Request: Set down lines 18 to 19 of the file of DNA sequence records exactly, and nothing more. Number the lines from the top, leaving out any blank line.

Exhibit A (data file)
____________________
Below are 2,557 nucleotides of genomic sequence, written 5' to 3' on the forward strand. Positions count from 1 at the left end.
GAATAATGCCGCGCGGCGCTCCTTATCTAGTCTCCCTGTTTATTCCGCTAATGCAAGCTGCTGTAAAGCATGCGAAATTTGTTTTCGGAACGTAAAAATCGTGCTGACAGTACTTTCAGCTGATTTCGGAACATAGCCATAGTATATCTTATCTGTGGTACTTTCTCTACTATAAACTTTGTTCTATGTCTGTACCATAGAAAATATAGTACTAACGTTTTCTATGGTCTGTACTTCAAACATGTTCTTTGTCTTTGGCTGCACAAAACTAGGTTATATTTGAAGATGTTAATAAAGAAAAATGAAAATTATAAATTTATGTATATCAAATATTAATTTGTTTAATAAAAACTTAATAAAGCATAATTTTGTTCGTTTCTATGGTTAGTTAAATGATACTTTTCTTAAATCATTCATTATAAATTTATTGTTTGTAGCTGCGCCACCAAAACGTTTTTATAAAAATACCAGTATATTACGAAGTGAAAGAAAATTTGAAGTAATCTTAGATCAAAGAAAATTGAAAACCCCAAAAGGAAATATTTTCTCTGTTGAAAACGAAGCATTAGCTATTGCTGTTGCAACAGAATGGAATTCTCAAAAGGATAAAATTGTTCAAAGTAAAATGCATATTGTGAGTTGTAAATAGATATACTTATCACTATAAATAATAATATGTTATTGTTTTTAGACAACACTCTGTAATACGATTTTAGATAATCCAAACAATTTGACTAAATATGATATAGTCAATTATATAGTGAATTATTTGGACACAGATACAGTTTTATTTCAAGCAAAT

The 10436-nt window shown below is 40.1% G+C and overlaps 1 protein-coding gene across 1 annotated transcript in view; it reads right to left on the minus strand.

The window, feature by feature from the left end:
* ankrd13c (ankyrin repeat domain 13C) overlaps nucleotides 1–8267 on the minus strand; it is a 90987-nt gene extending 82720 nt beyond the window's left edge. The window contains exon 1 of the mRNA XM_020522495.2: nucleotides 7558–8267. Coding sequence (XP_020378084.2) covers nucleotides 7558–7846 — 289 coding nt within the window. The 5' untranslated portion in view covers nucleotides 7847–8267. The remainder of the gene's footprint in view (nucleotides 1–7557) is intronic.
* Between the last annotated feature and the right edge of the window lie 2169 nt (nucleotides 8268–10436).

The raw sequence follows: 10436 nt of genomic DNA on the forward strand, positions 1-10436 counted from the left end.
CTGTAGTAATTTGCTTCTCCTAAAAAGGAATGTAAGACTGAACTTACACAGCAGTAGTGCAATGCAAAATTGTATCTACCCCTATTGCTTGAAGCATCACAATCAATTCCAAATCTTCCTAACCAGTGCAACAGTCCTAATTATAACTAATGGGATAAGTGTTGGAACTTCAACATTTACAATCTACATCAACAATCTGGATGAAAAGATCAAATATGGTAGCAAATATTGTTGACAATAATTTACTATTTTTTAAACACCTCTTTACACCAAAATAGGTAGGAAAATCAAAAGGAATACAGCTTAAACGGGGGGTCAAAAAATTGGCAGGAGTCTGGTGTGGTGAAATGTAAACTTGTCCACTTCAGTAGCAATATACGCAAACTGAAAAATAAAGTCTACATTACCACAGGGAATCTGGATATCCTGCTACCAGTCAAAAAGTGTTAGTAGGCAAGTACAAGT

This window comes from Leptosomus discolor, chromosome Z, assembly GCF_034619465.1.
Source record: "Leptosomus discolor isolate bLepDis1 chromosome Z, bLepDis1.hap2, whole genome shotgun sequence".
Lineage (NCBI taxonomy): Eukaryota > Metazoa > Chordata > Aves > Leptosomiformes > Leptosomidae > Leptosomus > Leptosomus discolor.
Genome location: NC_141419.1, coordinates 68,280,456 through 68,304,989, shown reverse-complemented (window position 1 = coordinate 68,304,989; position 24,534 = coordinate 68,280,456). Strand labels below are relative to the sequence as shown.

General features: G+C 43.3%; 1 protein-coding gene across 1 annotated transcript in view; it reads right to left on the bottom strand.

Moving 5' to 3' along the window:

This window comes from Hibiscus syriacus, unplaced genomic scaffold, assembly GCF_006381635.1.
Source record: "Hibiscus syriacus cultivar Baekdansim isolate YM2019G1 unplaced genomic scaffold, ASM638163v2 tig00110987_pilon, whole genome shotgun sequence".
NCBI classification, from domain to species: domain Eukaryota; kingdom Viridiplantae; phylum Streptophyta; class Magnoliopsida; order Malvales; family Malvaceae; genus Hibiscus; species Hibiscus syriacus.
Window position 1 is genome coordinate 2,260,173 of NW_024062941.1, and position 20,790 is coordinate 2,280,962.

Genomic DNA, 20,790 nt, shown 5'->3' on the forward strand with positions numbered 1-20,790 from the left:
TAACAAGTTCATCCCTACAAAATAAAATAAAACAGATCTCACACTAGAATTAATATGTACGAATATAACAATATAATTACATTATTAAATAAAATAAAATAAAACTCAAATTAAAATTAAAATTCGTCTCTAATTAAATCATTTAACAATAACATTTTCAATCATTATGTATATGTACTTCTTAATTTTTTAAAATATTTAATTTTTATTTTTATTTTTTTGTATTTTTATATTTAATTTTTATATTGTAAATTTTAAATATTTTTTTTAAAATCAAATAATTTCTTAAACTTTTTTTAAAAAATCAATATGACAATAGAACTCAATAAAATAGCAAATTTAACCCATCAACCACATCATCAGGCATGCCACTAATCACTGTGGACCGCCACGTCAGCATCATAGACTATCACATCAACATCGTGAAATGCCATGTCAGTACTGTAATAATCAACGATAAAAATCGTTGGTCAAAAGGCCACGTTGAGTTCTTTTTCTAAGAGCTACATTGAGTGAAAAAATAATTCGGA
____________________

Window position 1 is genome coordinate 2,260,173 of NW_024062941.1, and position 20,790 is coordinate 2,280,962.

Genomic DNA, 20,790 nt, shown 5'->3' on the forward strand with positions numbered 1-20,790 from the left: